Differentiating Another Christian Virtue From “Selflessness”
Self-denial is another Christian virtue that on the surface sounds a lot like “selflessness.” If we really want to understand the difference between love-oriented sacrifice (which is Biblical) and self-oriented selflessness (which is un-Biblical), then we must look carefully at what Jesus says about self-denial. Here it is:
“Then Jesus said to His disciples, “If anyone wishes to come after Me, he must deny himself, and take up his cross and follow Me.For whoever wishes to save his life will lose it; but whoever loses his life for My sake will find it.” (Matthew 16:24-25)
The same teaching is repeated almost verbatim in Luke 9:23-24. And Jesus elaborates on the idea of “taking up your cross” later in Luke:
“If anyone comes to Me, and does not hate his own father and mother and wife and children and brothers and sisters, yes, and even his own life, he cannot be My disciple. Whoever does not carry his own cross and come after Me cannot be My disciple.” (Luke 14:26-27)
Is Jesus teaching selflessness…?
In a sense, yes, Jesus is teaching selflessness – according to the strict dictionary definition of the word! He’s urging his disciples to be less concerned with self-protection and self-interest. Following God means writing him a blank check, letting him take us wherever he wants – even to the Cross. This is a difficult and beautiful teaching that all of us could spend our lives seeking to understand and obey.
At the same time, my twisted and damaged mind sometimes takes these words to a place that I don’t think Jesus intended. When Jesus says, “deny yourself”, I hear echoes of the damaging definition of “selflessness” (self-hatred) that I’ve learned from this world. I hear the verse saying, “I’m bad. My desires are bad. To deny myself and take up my cross means to shut my mouth, suck it up, fall in line, and do all the nice things I know I’m supposed to do. I shouldn’t expect it to be fun, because I’m just scum, and scum doesn’t enjoy being good.” (That’s what the Bible means when it says we’re all sinful, right? That we’re just scum?)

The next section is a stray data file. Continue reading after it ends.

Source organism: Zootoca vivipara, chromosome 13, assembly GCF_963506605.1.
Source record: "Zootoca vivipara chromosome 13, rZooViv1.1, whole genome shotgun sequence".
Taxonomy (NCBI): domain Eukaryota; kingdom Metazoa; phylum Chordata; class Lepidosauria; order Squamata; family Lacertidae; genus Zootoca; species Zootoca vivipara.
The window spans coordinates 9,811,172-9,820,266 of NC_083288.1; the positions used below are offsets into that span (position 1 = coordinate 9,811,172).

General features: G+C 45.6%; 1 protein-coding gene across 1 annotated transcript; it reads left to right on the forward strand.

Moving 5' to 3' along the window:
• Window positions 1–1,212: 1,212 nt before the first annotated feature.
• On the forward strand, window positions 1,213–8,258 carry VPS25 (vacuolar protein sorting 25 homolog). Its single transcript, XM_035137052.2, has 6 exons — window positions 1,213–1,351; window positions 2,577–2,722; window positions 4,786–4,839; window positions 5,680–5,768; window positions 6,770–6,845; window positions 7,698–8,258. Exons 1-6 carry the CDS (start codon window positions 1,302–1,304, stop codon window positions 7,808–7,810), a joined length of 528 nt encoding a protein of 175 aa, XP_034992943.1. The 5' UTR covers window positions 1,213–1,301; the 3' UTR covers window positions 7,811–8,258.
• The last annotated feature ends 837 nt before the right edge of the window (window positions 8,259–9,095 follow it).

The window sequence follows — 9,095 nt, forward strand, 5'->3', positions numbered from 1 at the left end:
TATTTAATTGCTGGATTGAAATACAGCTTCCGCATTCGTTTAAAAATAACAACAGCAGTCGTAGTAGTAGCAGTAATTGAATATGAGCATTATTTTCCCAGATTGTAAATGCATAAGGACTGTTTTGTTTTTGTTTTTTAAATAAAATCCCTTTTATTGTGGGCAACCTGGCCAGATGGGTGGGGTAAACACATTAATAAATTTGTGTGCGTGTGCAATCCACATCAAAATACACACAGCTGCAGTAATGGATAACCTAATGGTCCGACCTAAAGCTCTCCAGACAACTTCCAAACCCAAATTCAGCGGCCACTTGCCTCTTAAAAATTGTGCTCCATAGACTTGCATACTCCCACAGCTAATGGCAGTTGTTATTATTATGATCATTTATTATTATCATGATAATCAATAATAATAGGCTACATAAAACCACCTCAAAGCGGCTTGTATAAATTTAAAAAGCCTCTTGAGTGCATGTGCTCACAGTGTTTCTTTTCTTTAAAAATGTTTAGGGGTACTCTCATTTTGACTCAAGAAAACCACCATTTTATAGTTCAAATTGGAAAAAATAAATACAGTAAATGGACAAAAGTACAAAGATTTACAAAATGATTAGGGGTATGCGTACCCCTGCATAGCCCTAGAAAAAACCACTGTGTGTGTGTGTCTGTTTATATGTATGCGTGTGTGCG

And even further: “Tim, are you tired of doing good? That’s because you’re lazy. Are you sick of never asking for what you want? That’s because you’re selfish. Do you long for care and compassion, grace, rest and mercy? That’s because you’re an ingrate who can’t shut up and be grateful for all the good things God has already given you.”
Do the voices in your head ever tell you these things? Do you believe that this is God’s message for you? It sounds kind of like what I’ve heard Christians (and even myself) say from time to time. But it sure doesn’t sound like water to a thirsty soul. And my soul is thirsty.
Or is there another way?
I really believe there is a better (and more Scripturally accurate) way. Next time, I’ll take a fresh look at what Jesus is saying in these verses, so we can ask him with open hearts what he really wants us to take from them.